Clearly, everyone would be better off if the ladies would just keep their legs together. Except, of course, for the women perched precariously on the backs of boda bodas with no way to keep themselves from flying off in the event of an unexpected stop, turn, or collision. But that’s a small price to pay to protect male drivers from having the knowledge that women have legs forced upon them, right?

Gulu’s Girls Gone Wild

According to this op-ed in The Observer, a new scourge has replaced LRA raiding parties in northern Uganda: horny teenage girls.

Sam Agona, “ICT and social behavioural expert,” reports that once the young women around Gulu no longer had to worry about being forcibly recruited by rebels, they decided to celebrate by getting busy. And they’ve kept it up ever since:

Young girls have continued to come to town in the night, not only to look for money through sexual acts but also to seek plain sexual satisfaction through actively involving themselves in the practice.

Agona gets impressively hand-wringy about the fact that “in Gulu, females have desire for intensive sex just for enjoyment” which he describes as “a situation I accept is human but very bizarre.” (Apparently, no female has ever desired “intensive sex” with Agona.) He also swallows whole a rumor that “at a place called Olego, near the Uganda-South Sudan border, women there detain men who do not heed to their sexual demands.”

Then, like any good op-ed writer, he turns to his cab driver for answers.

Per the driver, “it is very hard to control girls,” particularly in light of their annoying habit of conducting their sexual relations in private, where concerned (ahem) men can’t observe them. And, of course, “the existence of the concept of ‘human rights’ made it more difficult to apprehend the girls.” Human rights, man, always getting in the way of right-thinking men’s ability to control the women around them.

I look forward to the inevitable follow-up in which Agona unveils an ingenious plan to settle these ladies down by removing their clitorises. Ugh.

H/T Ledio Cakaj

WTF Friday, 8/2/13

This week’s WTF Friday traveled to the blog via Metro-North from New Haven. Yale University has released its latest Sexual Misconduct Report, which manages to avoid using the terms “rape” or “sexual assault” one single time, even when discussing, well, rape.

You see, when such things happen in the rarified gardens of Yale, they’re not crimes, just “nonconsensual sex.” Observe:

“A YC student brought a formal complaint charging that a male YC student had nonconsensual sex with her.

Update: The UWC found sufficient evidence that the respondent engaged in certain conduct of a sexual nature that was nonconsensual. In addition, the UWC found that the respondent violated the Yale College Code of General Conduct. The respondent was given a two semester suspension, was placed on probation for the remainder of his time at the University, was restricted from contacting the complainant, and was encouraged to continue counseling for alcohol abuse, appropriate sexual behavior and the respectful treatment of others.”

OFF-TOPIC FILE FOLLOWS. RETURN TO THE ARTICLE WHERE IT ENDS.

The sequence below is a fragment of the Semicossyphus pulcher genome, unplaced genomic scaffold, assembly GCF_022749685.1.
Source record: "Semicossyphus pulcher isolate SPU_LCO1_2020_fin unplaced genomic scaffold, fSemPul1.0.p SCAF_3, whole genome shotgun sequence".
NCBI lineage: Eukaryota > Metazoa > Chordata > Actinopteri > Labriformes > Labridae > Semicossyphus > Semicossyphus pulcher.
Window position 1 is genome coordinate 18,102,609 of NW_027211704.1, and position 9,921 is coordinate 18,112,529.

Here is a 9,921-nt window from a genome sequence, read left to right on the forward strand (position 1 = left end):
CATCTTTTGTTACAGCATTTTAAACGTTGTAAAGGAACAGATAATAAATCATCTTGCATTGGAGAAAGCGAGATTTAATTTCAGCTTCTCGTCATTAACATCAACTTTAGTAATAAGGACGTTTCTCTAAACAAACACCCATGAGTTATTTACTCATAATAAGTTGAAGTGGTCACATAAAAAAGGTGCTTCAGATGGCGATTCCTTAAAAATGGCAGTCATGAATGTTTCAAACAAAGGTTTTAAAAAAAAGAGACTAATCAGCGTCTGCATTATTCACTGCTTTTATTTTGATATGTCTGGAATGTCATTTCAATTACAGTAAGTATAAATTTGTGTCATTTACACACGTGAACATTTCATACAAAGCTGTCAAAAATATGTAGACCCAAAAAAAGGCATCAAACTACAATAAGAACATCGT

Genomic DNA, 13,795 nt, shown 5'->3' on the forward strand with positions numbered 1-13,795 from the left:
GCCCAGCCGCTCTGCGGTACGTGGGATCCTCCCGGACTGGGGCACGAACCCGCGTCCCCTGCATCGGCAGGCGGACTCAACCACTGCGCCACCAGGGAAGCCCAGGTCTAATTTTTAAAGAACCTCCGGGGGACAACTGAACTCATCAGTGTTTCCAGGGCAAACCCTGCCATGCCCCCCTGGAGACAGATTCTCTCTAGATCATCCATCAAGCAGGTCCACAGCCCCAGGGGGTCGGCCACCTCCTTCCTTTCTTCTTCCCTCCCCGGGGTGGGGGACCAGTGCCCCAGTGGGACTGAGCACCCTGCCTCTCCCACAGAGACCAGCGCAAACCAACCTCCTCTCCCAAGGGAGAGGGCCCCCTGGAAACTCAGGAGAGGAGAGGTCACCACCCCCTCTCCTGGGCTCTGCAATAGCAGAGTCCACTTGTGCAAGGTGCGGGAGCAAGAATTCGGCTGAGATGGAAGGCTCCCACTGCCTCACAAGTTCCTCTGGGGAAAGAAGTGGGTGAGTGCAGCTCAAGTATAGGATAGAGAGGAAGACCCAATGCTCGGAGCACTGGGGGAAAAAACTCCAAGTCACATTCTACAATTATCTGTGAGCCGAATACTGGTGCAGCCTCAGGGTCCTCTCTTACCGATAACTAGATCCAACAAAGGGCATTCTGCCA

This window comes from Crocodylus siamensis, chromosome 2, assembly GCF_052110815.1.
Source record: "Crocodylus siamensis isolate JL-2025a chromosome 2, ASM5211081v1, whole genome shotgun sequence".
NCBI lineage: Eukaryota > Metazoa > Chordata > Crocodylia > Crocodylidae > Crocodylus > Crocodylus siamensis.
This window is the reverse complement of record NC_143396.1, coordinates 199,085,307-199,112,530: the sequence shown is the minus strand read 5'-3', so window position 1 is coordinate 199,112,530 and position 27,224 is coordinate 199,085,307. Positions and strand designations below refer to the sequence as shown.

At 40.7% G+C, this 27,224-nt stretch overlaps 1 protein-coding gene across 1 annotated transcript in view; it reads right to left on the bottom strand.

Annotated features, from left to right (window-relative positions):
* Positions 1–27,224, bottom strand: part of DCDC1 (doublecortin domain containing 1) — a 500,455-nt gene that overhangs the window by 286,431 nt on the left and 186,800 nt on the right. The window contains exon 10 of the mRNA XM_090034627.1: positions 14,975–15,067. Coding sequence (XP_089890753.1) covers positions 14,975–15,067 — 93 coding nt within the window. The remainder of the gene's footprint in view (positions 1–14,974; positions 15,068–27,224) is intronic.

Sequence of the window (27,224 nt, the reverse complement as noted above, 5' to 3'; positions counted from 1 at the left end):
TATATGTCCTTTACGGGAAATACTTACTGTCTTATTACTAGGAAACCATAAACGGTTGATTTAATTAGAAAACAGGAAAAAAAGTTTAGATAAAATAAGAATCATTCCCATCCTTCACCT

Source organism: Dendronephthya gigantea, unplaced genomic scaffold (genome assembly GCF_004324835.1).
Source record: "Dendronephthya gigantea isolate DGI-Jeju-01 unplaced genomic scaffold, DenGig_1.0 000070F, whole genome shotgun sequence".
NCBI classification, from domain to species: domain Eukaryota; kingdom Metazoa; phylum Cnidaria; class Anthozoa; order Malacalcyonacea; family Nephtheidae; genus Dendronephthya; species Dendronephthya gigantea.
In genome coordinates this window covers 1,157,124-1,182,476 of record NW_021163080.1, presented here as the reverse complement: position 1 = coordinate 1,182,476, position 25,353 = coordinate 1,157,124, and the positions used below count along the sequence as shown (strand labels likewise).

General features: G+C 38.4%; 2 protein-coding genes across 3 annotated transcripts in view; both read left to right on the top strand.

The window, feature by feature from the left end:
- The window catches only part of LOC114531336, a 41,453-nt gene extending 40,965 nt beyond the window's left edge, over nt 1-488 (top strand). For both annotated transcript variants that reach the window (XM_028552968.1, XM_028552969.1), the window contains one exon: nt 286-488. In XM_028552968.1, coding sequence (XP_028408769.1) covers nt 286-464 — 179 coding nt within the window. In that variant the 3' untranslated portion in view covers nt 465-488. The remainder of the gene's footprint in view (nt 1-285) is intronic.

Let’s break that statement down, shall we? The quoted text refers to a complaint by a female Yale student against a male Yale student. The “update” sets forth the resolution of the complaint.

Yale’s University-Wide Committee on Sexual Misconduct, or UWC (there’s something amazing about the fact that Yale didn’t even keep the “sexual misconduct” part when choosing an acronym for its committee on sexual misconduct) investigated the allegations, and found that the perpetrator had, in fact, assaulted the victim.

That sexual assault was a crime, and most likely a felony, but there’s no mention of that in the report. (It does, however, make a point of noting that the perpetrator violated the College Code of Conduct, which I think we can all agree is the real problem here.)

Isn’t the term “nonconsensual sex” amazing? The way that it somehow implies a gulf between a situation in which someone has sex with another person without consent, and a totally different situation in which that person commits a rape or sexual assault? Yale apparently thinks there’s a distinction between the two, because the most severe punishment it meted out to any of the perpetrators described in the report was a suspension.

What’s a person got to do to get expelled from Yale? Non-consensual cannibalism?

I don’t know if that counseling for “appropriate sexual behavior and the respectful treatment of others” is available to universities. But it sure seems like Yale could use it.

h/t Texasinafrica.

The Senate Should Confirm Nina Pillard Already